How HVAC helps indoor companies reopen
One of the scariest things about COVID-19 is that it spreads through the air we breathe. People infected with the virus breathe it out, which means people around them have a good chance of inhaling it and infecting themselves.
Robust heating, ventilation, and air conditioning systems may be required to reduce this risk indoors. With restaurants and other businesses allowed in many parts of the country to let customers return, their owners have put a lot of money and effort into upgrading their HVAC systems.
About a month ago, Jennifer Vitagliano’s Michelin-starred Manhattan restaurant, The Musket Room, made an announcement stating that it was open for indoor dining for the first time in months.
The announcement mentioned the menu’s new half-fried chicken in salsa verde on sourdough stir-fry, an endive salad with pecorino, pistachio and currents, and an improved HVAC system with highly efficient filters.
“More than the style of the kitchen or what’s on the menu right now, people want to know, ‘What precautions are restaurants taking to ensure my safety?'” Vitagliano said.
Vitagliano said she spent a few thousand dollars upgrading her existing HVAC equipment with a new addition: a needle-tipped bipolar ionization system.
“It basically creates positively and negatively charged ions in your air,” said Matt Justus, senior sales engineer at Norman S. Wright Mechanical Equipment in San Francisco. “As these particles carrying the coronavirus pass through the air, the negative ions attach to the coronavirus spike proteins and transmit that particular virus [particle] ineffective.”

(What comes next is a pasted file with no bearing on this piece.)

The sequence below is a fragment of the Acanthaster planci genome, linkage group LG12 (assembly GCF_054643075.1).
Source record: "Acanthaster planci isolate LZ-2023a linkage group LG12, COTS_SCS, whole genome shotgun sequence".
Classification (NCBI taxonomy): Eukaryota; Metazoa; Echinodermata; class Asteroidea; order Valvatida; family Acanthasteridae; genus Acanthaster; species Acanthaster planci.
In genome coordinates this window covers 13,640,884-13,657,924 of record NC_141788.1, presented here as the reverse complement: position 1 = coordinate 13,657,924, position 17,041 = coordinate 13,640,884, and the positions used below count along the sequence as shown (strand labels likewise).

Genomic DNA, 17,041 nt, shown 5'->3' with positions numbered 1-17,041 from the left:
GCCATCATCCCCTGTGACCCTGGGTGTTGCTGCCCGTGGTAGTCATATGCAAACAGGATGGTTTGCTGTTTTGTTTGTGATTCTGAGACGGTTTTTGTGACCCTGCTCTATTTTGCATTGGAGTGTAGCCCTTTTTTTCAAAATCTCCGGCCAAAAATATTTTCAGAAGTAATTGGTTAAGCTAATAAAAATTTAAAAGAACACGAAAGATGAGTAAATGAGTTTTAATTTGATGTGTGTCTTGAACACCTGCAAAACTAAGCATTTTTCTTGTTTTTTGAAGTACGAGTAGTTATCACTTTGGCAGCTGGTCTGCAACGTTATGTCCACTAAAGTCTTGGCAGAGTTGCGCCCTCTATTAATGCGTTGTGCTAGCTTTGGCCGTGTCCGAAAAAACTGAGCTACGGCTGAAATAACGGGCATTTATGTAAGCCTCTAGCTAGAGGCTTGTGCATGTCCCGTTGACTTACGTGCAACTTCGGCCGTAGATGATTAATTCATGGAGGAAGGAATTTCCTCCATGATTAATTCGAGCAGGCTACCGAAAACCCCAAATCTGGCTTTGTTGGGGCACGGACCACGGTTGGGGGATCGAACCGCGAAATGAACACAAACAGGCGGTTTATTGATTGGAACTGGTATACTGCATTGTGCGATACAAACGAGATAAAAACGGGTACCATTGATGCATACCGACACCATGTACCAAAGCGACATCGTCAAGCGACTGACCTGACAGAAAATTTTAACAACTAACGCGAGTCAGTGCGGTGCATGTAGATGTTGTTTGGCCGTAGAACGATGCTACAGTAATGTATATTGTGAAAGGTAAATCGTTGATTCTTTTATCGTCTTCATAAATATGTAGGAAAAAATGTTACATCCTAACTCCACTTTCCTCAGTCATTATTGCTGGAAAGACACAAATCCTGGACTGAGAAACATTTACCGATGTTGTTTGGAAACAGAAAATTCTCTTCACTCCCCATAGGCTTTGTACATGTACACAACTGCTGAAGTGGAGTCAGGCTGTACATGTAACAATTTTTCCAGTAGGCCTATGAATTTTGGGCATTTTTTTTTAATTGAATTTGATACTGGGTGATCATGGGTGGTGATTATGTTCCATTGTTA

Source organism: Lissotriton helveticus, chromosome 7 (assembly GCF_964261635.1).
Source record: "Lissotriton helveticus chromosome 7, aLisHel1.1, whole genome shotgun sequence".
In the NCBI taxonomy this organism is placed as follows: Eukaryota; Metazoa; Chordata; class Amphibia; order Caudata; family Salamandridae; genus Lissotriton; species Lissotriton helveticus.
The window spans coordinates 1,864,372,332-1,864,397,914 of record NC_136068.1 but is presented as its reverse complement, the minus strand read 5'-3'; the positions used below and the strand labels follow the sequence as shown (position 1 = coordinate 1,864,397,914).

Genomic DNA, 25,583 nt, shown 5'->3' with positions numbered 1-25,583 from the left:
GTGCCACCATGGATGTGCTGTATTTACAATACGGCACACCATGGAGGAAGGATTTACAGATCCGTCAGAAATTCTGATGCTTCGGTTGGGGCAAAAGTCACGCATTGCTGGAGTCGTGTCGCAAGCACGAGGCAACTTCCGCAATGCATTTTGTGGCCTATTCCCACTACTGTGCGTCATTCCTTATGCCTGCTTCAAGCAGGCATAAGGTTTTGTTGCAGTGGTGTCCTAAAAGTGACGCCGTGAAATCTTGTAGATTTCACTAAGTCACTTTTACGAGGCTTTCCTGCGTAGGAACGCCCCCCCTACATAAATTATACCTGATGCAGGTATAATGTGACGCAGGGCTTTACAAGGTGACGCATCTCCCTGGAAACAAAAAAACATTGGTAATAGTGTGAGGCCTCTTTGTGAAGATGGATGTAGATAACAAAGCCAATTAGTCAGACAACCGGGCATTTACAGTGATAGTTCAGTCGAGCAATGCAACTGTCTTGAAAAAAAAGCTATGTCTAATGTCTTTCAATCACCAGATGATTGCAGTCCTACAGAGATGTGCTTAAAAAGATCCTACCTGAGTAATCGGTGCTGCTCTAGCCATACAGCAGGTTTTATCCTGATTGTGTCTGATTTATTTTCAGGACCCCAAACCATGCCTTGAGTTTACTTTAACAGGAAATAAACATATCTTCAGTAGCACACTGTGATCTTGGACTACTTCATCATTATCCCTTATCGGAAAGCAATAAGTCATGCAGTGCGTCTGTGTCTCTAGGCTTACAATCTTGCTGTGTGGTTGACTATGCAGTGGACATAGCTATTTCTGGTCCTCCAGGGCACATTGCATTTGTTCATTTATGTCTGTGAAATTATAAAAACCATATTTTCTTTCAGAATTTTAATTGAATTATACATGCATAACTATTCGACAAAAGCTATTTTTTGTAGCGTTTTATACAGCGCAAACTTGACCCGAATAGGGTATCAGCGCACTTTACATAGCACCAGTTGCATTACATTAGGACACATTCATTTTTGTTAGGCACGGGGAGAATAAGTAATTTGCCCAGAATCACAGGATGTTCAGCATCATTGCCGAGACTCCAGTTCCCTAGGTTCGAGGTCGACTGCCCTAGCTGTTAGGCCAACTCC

According to Justus, needle-tipped bipolar ionization systems costing around $ 2,000 per dining room have blown off the shelves. Do you also have other technology, like a ceiling fan that emits ultraviolet light to neutralize the virus.
“Our industry really got a boost from this emphasis on building clean, safe and healthy interiors,” said Justus.
Restaurant, nail salon, and other business owners considering such devices are hardly HVAC experts. Because of this, they may turn to someone like Kate Turner, a facility management consultant in New York, who helps restaurant owners figure out how to upgrade their systems – even if their existing equipment can upgrade at all.
“Unless you have someone skilled to negotiate with vendors on your behalf, it can be very easy to accidentally switch in a direction that will cost you a lot more money,” said Turner.
The return of limited indoor eating in New York City has been a boon for Arista Air Conditioning Corp., a New York HVAC service provider. Owner Scott Berger said that currently about a third of the company’s work is in virus-affected companies, including restaurants, gyms and movie theaters.
However, that increase did not offset the general downturn this year. With people working from home, many office buildings have been left empty – and don’t need HVAC service.
“Our business is definitely going badly,” said Berger. “We are down 23% year over year.”
As a result, Berger said he wanted to expand his customer base beyond New York City.
This story was edited to clarify the role negative ions play in neutralizing individual virus particles.
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